Since returning from Nepal, where I visited with believers in the foothills of the Himalayas, I’ve pondered a question posed to the attendants of the Call2All conference in Kathmandu for mobilizing Asian outreach to the unengaged. What does Good News look like?
Asian evangelists at the conference listed mosquito nets, midwifery training, clean water and the host of ministries we’ve come to recognize as integral to engaging people through their felt needs. Some participants talked of interpreting dreams for Muslims and casting out demons. I wrestled with the Western representation of that challenge. What would Good News look like to my neighbors here in the United States?
I realize we have hunger, homelessness and a host of other physical and emotional needs in our own country. Yet what could I say, or bring specifically, to my neighbors that would be life transforming? I could share a book, a tract or music and movie suggestions. But they’ve already heard the Gospel message and dismissed it. Neither a mosquito net nor a Biblical tract is going to open the door to engagement. Most folks would rather solicit government agencies than take charity from the Church.
Since I’ve returned, the few times I’ve mentioned my encounter with a Nepali church—where healings and exorcisms are regular encounters—my listeners have responded with disconcerted silence. And I have yet to hear someone say to me (as my Nepali friends have experienced with seekers who’ve been given dreams or visions): “I’ve been waiting for you.”
So, really, what have I to offer the unengaged and agnostic of my neighborhood?
“Love the Lord more today than you did yesterday,” softly came the lovely closing of an email from my Nepali sister, Sareeta, as I pondered this very blog entry. Then came the memory of my serendipitous time with another sister in the plains of southeastern Nepal. I’d landed there a second time by accident—a snafu with my Indian visa that didn’t allow me to travel with the rest of my group to Bihar, India.
I arrived at Hannah’s house the afternoon she would break her fast. She’d been praying over months and years for folks God put on her heart. She prayed and fasted three days each week for specific women—neighbors God had chosen specifically for her to befriend. She prayed not only for each of them by name, but included family members and their felt needs as well.
The following morning, one of those women came to Hannah’s kitchen door. Hannah felt compelled to lay hands on her in prayer and invited me to join her. Because the woman had just accepted Christ, her family had become suspicious and hostile. Although I couldn’t understand Nepalese, I sensed the reassurance in Hannah’s voice as she named the members of the woman’s family.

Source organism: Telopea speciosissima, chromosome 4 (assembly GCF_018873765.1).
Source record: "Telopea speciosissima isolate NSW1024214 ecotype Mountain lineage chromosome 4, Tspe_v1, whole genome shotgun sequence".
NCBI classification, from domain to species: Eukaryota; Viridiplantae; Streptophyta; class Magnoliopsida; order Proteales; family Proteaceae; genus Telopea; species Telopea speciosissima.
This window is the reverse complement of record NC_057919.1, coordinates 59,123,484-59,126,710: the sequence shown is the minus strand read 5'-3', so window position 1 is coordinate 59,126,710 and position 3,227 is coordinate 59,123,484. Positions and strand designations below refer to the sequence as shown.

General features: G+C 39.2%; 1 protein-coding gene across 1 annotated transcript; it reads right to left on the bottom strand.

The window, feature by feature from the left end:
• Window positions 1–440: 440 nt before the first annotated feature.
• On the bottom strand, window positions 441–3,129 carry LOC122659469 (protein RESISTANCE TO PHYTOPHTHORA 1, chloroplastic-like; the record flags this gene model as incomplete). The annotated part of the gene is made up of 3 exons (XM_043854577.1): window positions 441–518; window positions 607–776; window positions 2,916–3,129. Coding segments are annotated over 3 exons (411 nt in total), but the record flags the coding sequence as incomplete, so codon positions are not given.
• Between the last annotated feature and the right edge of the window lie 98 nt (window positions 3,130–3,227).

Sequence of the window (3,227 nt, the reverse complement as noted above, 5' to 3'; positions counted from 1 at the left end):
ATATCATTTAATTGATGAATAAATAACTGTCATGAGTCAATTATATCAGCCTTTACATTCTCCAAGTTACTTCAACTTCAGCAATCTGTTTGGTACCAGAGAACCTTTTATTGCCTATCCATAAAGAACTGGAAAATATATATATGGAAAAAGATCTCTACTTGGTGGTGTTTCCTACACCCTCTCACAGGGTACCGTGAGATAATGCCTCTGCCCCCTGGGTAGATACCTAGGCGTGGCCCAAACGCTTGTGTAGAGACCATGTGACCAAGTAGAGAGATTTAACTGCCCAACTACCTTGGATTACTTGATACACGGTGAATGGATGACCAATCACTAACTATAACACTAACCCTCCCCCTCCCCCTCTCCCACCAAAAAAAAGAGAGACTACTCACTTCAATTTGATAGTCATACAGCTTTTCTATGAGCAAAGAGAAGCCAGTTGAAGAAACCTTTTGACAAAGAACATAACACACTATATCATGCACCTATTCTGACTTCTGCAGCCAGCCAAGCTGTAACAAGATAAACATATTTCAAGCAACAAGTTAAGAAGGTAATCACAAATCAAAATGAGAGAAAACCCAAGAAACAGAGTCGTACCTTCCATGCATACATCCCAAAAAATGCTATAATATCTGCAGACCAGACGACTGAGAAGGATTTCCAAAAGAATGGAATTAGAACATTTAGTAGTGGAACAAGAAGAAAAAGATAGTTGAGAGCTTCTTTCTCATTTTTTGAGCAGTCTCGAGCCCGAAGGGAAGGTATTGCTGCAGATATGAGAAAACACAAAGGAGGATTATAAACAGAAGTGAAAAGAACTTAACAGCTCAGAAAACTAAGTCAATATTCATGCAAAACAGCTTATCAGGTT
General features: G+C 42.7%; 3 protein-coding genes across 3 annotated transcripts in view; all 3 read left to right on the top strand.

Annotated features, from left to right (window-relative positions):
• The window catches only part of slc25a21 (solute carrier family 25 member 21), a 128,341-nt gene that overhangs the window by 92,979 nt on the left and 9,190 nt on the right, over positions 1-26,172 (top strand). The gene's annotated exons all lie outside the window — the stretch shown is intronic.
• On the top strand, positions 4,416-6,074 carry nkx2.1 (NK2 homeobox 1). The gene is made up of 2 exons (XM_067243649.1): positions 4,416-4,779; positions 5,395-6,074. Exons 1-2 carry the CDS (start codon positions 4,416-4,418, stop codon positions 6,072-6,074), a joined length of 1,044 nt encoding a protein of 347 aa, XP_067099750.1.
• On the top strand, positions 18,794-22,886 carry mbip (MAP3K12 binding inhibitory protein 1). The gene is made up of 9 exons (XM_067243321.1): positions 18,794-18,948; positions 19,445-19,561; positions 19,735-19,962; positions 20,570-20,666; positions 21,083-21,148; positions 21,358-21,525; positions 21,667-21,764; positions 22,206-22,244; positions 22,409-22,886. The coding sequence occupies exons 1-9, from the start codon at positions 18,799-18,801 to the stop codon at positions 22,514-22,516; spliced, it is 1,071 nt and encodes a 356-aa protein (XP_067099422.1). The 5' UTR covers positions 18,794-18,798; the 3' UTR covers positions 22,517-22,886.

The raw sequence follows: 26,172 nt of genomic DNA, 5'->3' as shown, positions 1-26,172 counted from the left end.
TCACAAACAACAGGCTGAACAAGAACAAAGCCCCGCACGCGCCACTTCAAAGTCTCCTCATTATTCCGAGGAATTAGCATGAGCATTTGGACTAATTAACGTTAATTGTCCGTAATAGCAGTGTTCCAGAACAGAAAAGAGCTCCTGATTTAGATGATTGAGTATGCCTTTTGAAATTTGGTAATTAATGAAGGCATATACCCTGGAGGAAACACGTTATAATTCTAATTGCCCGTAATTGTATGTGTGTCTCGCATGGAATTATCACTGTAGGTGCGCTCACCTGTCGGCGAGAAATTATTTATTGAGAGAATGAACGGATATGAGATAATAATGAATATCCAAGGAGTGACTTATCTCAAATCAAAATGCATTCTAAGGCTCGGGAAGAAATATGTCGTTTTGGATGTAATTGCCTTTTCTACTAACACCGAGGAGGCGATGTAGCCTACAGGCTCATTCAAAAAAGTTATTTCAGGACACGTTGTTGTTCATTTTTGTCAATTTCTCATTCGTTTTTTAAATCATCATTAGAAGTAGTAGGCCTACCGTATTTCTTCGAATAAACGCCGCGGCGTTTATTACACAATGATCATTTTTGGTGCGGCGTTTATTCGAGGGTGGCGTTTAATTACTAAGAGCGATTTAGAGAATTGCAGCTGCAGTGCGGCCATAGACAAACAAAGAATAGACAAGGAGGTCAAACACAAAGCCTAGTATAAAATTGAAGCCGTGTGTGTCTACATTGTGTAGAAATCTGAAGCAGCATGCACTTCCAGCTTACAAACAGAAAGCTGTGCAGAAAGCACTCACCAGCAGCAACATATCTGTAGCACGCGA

Hannah then shared with the woman a few ears of corn, some beans and fresh coriander and dill from her garden. The two hugged and exchanged neighborly pleasantries. As she departed, the woman thanked me personally for praying for her. She pressed her palms together and bowed her head: “Namaste,” a customary salutation among Hindus acknowledging the divine nature humans share.
“Jai masih,” Hannah responded, same pose, but eyes bright and smile wide. Jai masih is the common greeting shared between Nepali and Indian Christians.
When the woman left, Hannah cheerfully praised God for His grace that compelled the woman to seek out a New Testament a few weeks earlier. The neighbor had been experiencing a yearning in her spirit, a sense of emptiness when she offered sacrifices at the Hindu temple. God had opened her heart to possibility in a brief encounter with Hannah, who’d been praying for this woman for months.
Later, as Hannah and I chatted over ginger lemon tea, she shared stories of other neighbors and their struggles and God’s miraculous interventions. And she was convinced the conversion of the entire family was integral to the birthing of each new house church. She smiled, confident a new church was about to be born a few blocks away.
“The battle is already won,” she assured me. For God had gone before them. God had stirred her neighbor’s curiosity and prepared Hannah to be the bearer of Good News.
Again the book of Acts came to my mind, and in particular the conversion of the jailer and his family. Paul and Silas were simply faithful, praying and singing hymns, content in their incarceration, when an earthquake broke the shackles of all the prisoners and opened the doors. Good News came that night to the distraught jailer on the verge of suicide in Paul’s assurance, “Don’t harm yourself, we’re all here.” But it culminated in the salvation of the jailer’s whole family and the birthing of another house church.
And for Hannah’s neighbor—what did Good News look like? I believe it was illuminated in the prayer of confidence offered by a humble Nepali woman and the quiet companionship of her international guest. Just my presence in a rural town in southeast Nepal gave this woman boldness to follow where God was leading her. God had brought me there that day to pray for her.
That experience in Nepal often comes to mind during my daily devotion time. And it sometimes ambushes my consciousness as I interact with folks or post to friends on social media. Who is it that I, through prayer and fasting, might introduce to Jesus?
—Roberta Updegraff, author and Frontier Fellowship vision trip participant